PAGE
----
On the other hand, people are also facing issues with accessing the relief benefits announced by the different governments. Many farmers have not received any DBT transfers for PM-KISAN as yet, clearly due to Aadhaar linkage issues. Gas cylinders have not been delivered because of the lockdown. There is no news on the advance ration promised.

Listen to more stories here, running upwards of 3000 now on COVID-19 related issues, and also stories of impact by our volunteers. A shorter pruned list of stories, reasonably up to date, is also maintained here. And write to us at if you are working on the ground in Bihar, Jharkhand, MP, UP, Delhi NCR, Tamil Nadu, or Karnataka in any of the areas listed in the annexure of the note here.

All people are the same. All of us want dignity, stability, love, peace… yet all people are also different, coming from different contexts, different needs, different circumstances… the government and all of us need to be more communicative, more open to understanding one another, more compassionate, and only then do we stand chance as a society to live together and allow everybody to prosper. In our view, some things the state governments should do:

  • Clarify that regular OPD functioning at the PHCs should restart
  • Set up a helpline for PDS dealers and other shopkeepers to alert on supply shortages, and take immediate action to identify transportation or other bottlenecks that might be hampering the supply of food
  • Run emphatic loud-speaker announcements via the Gram Panchayats urging people to be compassionate towards migrant workers returning home, to help ensure that their symptomatic testing is not unduly stressful, that their isolation wards are clean and food is provided to them, and that this should be a duty of the entire community and not just the state. Similarly, also communicate about the tough job that is done by the health workers, and to support them in such a difficult situation
  • Issue guidelines on how to avail relief measures announced by various governments, but also provide easy routes for people who don’t have ration cards, or don’t have pension accounts linked with Aadhaar, or active Jan Dhan accounts. A simple cash disbursement process should be developed for them, or vouchers should be given for the purchase of essential commodities
  • Ensure that community health workers are looked after, that they have adequate protective gear, and that training and treatment protocols are clearly communicated to them
  • Workers who are continuing to stay in cities because of the lockdown, despite having no work any more, should be given a regular supply of cash or food without fail
  • All service providers should be issued advisory on how to coordinate their distribution activities like by issuing tokens, and issue clear communication to the people, so that there is no unnecessary crowd buildup and stress on the people, and the police are not forced to intervene in a harsh manner to control the crowd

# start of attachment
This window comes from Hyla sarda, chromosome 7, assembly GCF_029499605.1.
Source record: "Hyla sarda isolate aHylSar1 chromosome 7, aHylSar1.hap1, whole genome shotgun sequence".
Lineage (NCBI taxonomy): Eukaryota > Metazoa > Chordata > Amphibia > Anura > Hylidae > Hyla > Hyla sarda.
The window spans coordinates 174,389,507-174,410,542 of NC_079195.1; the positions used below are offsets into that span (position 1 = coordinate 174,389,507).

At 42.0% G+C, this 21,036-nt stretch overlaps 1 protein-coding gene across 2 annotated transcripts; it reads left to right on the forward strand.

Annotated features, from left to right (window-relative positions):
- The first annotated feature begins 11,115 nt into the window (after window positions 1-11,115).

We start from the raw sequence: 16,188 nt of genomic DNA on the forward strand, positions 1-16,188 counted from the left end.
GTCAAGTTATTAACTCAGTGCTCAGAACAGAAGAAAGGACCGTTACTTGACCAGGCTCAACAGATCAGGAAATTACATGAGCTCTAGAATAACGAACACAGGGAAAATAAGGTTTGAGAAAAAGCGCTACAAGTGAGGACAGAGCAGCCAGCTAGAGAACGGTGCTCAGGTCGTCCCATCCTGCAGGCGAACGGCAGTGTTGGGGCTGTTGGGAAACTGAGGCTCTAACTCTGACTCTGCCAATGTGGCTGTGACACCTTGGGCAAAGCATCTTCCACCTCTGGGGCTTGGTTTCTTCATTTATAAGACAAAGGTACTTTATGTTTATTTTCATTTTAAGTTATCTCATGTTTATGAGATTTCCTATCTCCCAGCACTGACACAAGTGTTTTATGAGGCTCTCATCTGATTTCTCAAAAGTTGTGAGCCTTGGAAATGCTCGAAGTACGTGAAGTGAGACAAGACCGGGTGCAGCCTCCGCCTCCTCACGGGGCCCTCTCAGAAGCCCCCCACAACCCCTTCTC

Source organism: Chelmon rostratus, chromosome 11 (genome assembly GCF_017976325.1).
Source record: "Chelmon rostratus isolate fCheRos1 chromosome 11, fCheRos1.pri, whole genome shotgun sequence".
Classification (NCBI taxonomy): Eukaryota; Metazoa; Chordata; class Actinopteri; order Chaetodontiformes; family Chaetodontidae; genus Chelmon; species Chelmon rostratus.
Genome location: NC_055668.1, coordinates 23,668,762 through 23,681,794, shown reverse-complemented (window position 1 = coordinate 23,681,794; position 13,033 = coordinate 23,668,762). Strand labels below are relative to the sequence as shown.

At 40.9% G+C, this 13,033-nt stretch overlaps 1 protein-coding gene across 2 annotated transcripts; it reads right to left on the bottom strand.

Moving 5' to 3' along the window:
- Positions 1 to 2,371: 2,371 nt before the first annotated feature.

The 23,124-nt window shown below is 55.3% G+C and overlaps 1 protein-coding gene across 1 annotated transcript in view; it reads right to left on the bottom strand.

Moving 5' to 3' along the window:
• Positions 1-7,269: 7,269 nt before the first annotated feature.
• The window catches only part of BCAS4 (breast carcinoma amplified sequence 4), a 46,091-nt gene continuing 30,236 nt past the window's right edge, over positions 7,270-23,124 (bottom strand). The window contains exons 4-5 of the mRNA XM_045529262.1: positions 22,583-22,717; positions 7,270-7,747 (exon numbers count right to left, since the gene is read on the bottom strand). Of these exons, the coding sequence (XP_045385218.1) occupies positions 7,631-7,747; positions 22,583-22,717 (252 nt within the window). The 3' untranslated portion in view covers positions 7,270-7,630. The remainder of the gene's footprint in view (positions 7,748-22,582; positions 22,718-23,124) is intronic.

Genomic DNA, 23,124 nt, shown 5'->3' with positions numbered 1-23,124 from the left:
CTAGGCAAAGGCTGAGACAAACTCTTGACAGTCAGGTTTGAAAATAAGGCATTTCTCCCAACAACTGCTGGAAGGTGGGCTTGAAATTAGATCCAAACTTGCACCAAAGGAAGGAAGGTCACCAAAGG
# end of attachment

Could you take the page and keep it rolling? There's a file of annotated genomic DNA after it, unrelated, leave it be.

Update: March 31st, 2020 — While we await a formal government go-ahead from various states to work together on community awareness for COVID-19, provide FLW advisory, and counseling services, the ground reality is starting to look very different because of the lockdown. Health issues seem to be least on the minds of people. Listen to these voices from across the country coming on our various community media platforms to understand what’s happening, from an unfiltered and untouched perspective, and the assistance being provided by our teams and volunteers to respond to cries of help. We hope the situation stabilizes soon and public attention comes back to health, and to seek advice, follow advisories, and be compassionate to one another. Each of these links is to an audio files.


Update: March 27th, 2020 — As the situation on the ground rapidly changes, we are trying to be as agile as we can. Our platforms in Delhi NCR and Tamil Nadu (Erode, Tirupur) have quickly reacted to help migrant workers who are now stuck in the cities and running out of cash. We are connecting them with local partners for help. Similarly, in rural areas where returning workers face stigma and anxiety, and other problems surface such as black marketing and price inflation, our volunteers and field teams are on high alert to seek action from public authorities. Keep a tab on this sheet to hear voices from the ground.

With the government’s announcement of relief packages, we also expect many implementation level problems to arise, including for people who have had issues in linkage of their pension accounts with Aadhaar, issues with not having clarity on which of their bank accounts are linked with Aadhaar for DBT, what is their Jan Dhan account and the fact that they even have one, processes for enrollment as informal workers to avail the benefits, etc. All these are actually long pending issues that unfortunately haven’t been resolved as yet in the misguided belief of technology utopia. Our volunteer teams have been supporting their communities to resolve such issues, and we are bracing ourselves to continue providing the support in the best way we can as we foresee problems mounting up because of the lockdown. Even other problems such as stockouts at grocery stores and PDS shops, people running out of cash, lack of transportation in case of emergencies… all will come up and communities will need support. The lockdown should have been better planned, there was enough time, the whole situation is very disappointing.